You know that Food Network show “Unique Eats”, right? Well, if the network producers decided to start a new series focusing on unique lodging amenities, I’d nominate Small B & B, Pittsboro’s newest bed and breakfast, for the premiere episode.
Once a Methodist parsonage, Small B & B has been repurposed into a charming bed and breakfast, with attached cafe, and is located conveniently within a short walk of Pittsboro’s center and historic downtown.
The innkeepers/owners, Dave Clark and Lisa Piper, moved to Pittsboro from Minnesota where they operated a cafe and participated in their local farmers’ market selling baked goods and beverages. In Chatham County, Dave and Lisa found abundant access to local food sources that comprise the hearty breakfast and lunch menu items served in the cafe.
Hungry diners will find a satisfying breakfast and lunch Wednesday through Saturday, as well as Sunday brunch. True to its name, the counter service cafe has a small, yet cozy dining area, warmed by wood paneling salvaged from the home’s original interior. Daily menus are posted on chalk boards and include “wild card” options that change frequently and seasonally.
For visitors planning an overnight stay in the area, Small B & B’s “Guest Cottage” unit takes reservations currently. The free-standing cottage offers spacious accommodations with two beds, sitting area, private bath and a kitchenette. At the time of my visit, the guest cottage was occupied (you can find pictures and more information about the cottage at the website link). But there’s more to come, in two distinctive units soon to be available.
The corrugated metal buildings, designed by a UNC Charlotte professor of architecture as part of a traveling art exhibit, rest in their new permanent location at the wood’s edge behind the main house and cafe. The horizontal unit (on the right in the above picture) is the “Woodshed”. Once you step inside, you gain an appreciation for the name.
The wood paneling on the interior walls comes from trees felled in the April 2011 tornado that struck in Lee County. Slate tiles mingle with hard woods to cover the floors. Industrial fixtures in the bathroom and on the bathroom door echo the exterior metal walls and roof. Speaking of that roof, imagine how cozy a rainy night might feel, under the quilt, listening to gentle tones created by falling raindrops. Bliss.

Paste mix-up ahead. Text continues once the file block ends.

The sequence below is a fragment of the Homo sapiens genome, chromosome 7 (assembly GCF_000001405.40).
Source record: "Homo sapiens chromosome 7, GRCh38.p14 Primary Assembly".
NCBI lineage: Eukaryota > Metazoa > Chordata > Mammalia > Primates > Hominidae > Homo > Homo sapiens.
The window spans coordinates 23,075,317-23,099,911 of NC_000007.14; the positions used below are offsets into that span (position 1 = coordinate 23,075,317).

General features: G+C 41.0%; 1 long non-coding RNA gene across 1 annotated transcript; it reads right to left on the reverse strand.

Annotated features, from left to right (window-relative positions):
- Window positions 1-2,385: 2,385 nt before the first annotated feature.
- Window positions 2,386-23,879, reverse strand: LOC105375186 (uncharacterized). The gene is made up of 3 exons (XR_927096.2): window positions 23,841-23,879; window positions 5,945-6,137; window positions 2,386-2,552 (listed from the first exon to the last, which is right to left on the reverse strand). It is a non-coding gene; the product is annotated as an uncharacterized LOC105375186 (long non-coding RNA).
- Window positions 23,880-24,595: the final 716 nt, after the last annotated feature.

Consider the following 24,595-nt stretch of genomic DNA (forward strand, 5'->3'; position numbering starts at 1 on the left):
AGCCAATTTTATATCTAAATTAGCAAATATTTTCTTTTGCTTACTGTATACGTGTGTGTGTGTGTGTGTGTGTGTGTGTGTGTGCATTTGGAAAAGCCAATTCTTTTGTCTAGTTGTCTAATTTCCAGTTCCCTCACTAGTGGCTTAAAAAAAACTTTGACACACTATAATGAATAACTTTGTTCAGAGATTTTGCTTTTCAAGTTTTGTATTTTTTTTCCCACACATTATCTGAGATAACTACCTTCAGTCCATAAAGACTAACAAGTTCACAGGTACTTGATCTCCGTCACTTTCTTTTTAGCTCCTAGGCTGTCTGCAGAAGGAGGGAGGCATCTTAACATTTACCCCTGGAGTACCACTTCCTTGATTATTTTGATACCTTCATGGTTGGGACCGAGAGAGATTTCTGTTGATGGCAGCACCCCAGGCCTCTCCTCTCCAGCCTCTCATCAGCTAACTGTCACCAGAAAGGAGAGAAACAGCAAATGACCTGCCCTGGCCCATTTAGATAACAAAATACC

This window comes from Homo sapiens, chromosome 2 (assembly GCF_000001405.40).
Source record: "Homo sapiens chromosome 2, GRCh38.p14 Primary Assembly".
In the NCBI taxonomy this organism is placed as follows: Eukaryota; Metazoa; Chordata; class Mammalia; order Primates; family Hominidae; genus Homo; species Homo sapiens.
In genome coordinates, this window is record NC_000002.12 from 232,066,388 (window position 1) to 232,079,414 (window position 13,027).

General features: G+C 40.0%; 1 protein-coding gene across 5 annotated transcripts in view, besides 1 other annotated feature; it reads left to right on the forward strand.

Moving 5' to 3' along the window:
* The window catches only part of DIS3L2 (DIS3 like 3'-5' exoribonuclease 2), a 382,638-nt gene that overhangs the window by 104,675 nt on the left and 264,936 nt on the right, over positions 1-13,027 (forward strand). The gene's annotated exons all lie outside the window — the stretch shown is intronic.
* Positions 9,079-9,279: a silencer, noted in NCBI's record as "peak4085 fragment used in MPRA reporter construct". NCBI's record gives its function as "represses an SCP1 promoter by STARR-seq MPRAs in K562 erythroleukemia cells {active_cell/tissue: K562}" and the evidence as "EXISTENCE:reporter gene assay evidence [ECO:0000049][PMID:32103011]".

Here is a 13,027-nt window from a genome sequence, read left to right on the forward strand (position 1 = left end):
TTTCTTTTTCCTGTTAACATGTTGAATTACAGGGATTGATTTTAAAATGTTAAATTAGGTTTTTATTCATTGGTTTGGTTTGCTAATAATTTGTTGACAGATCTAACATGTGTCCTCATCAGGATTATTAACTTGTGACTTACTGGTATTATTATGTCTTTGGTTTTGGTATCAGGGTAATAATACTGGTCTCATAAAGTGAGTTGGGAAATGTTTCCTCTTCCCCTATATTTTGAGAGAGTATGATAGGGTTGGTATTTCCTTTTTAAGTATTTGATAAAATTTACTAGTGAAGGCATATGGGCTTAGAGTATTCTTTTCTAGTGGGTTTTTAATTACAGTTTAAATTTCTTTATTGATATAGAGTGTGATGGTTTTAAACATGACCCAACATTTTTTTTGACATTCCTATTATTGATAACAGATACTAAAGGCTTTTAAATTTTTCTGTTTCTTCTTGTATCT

The second unit, dubbed the “Treehouse”, is a more vertical two-story structure (to the left of the “Woodshed”) and I hate that my picture doesn’t include the full height of the tree visitors will discover inside. Just imagine another foot or so of branches extending beyond the top edge of the photo below.
The full height of the “Treehouse” is sixteen feet and includes a loft/deck area that will be accessible via an interior ladder and exterior spiral staircase once the unit is complete. The inlaid tree over the bed impresses. But take a look at the sliding bathroom door (a work of art still in process at the time I took the picture). Gorgeous, isn’t it?
Both the Woodshed and the Treehouse have private full baths and large windows allowing natural light to permeate the space. Small B & B is both kid friendly and pet friendly (nice features for families and pet owners). And in case you don’t have pets of your own, one of three resident cats will be happy to fill the pet void for you.
Small B & B’s focus on reuse, sustainability and artful accents fit perfectly in the Pittsboro community. The owner’s welcoming and friendly nature will surely draw repeat renters to their unique accommodations, as their food does for the cafe. The growing list of activities, festivals, shops, wineries, food tours and even a nano-brewery in greater Chatham County make it more tempting than ever to spend an extra long weekend exploring the area.
Be certain to visit the Pittsboro-Siler City Convention & Visitors Bureau website for complete details about upcoming events and venues to plan your next (or maybe your first) visit to Chatham County. Then contact Small B & B to make that reservation for a comfy place to rest your head at the end of a fun-filled day.